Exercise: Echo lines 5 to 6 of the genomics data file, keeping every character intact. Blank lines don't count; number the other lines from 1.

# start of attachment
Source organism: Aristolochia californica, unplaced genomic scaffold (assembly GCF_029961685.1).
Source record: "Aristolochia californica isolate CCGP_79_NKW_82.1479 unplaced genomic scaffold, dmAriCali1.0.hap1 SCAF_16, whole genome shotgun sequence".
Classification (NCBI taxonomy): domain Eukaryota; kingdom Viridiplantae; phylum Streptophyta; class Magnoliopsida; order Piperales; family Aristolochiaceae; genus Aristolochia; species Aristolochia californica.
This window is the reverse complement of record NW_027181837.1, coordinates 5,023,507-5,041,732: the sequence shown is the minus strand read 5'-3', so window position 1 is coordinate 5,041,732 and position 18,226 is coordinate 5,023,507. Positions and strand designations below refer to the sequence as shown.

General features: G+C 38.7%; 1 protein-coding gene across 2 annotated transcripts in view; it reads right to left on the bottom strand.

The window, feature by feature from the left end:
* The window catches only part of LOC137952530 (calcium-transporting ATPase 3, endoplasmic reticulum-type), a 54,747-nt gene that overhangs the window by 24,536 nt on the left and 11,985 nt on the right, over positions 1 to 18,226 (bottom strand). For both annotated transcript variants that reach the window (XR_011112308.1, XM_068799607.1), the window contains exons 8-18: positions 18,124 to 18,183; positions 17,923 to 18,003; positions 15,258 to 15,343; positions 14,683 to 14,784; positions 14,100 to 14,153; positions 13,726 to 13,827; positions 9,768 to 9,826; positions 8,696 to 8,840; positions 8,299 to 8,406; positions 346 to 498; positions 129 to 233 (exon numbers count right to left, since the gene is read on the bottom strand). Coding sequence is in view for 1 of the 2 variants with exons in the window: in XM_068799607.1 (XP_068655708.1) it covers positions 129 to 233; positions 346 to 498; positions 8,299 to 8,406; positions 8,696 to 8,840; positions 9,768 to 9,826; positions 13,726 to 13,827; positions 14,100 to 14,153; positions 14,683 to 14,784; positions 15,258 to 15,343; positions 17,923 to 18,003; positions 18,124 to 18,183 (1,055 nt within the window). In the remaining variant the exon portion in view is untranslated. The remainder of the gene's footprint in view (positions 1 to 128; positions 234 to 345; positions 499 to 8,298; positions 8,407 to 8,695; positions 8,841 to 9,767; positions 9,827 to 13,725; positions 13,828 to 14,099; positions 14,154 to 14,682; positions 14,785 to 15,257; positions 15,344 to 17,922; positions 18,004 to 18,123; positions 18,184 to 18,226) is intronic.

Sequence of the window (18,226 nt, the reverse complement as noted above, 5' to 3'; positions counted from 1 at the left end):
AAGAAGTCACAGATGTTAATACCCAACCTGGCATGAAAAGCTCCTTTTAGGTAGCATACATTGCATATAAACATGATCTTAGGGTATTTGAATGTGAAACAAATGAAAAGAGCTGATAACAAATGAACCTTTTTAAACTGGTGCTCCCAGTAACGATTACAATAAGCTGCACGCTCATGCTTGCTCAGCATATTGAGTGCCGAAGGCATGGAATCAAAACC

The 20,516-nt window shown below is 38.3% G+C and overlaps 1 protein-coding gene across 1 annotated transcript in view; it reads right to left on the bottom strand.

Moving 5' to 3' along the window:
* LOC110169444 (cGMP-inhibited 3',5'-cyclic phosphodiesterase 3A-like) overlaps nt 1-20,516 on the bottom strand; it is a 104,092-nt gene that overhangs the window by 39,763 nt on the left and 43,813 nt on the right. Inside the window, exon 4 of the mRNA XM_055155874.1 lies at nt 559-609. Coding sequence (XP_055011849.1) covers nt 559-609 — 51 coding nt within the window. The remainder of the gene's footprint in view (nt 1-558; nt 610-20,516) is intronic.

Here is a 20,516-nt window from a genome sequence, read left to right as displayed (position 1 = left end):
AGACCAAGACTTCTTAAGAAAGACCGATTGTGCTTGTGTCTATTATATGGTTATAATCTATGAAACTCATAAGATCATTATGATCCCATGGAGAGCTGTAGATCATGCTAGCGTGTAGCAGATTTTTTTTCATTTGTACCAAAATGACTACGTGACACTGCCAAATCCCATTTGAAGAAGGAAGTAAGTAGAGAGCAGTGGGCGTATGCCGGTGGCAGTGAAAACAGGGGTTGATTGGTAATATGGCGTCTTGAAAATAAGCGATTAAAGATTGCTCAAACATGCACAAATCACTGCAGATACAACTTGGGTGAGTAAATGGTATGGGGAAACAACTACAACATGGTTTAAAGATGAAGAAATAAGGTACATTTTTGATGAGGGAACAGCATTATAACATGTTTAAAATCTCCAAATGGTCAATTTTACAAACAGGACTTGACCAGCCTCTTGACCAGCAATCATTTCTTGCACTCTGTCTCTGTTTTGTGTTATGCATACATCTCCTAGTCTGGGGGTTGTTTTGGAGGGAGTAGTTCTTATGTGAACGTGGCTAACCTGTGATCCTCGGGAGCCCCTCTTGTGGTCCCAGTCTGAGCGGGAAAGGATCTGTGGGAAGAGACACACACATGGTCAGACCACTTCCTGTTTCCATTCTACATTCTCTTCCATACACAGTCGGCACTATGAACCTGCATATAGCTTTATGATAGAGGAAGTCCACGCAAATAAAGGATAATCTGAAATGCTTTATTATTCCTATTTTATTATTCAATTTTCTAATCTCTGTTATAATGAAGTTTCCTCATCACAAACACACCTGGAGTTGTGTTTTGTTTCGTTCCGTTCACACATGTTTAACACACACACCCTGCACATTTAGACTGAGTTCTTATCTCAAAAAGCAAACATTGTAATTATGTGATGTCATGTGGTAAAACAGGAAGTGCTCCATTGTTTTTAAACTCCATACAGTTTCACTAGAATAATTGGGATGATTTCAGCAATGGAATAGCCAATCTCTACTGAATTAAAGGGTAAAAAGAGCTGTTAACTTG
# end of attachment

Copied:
General features: G+C 38.7%; 1 protein-coding gene across 2 annotated transcripts in view; it reads right to left on the bottom strand.

The window, feature by feature from the left end: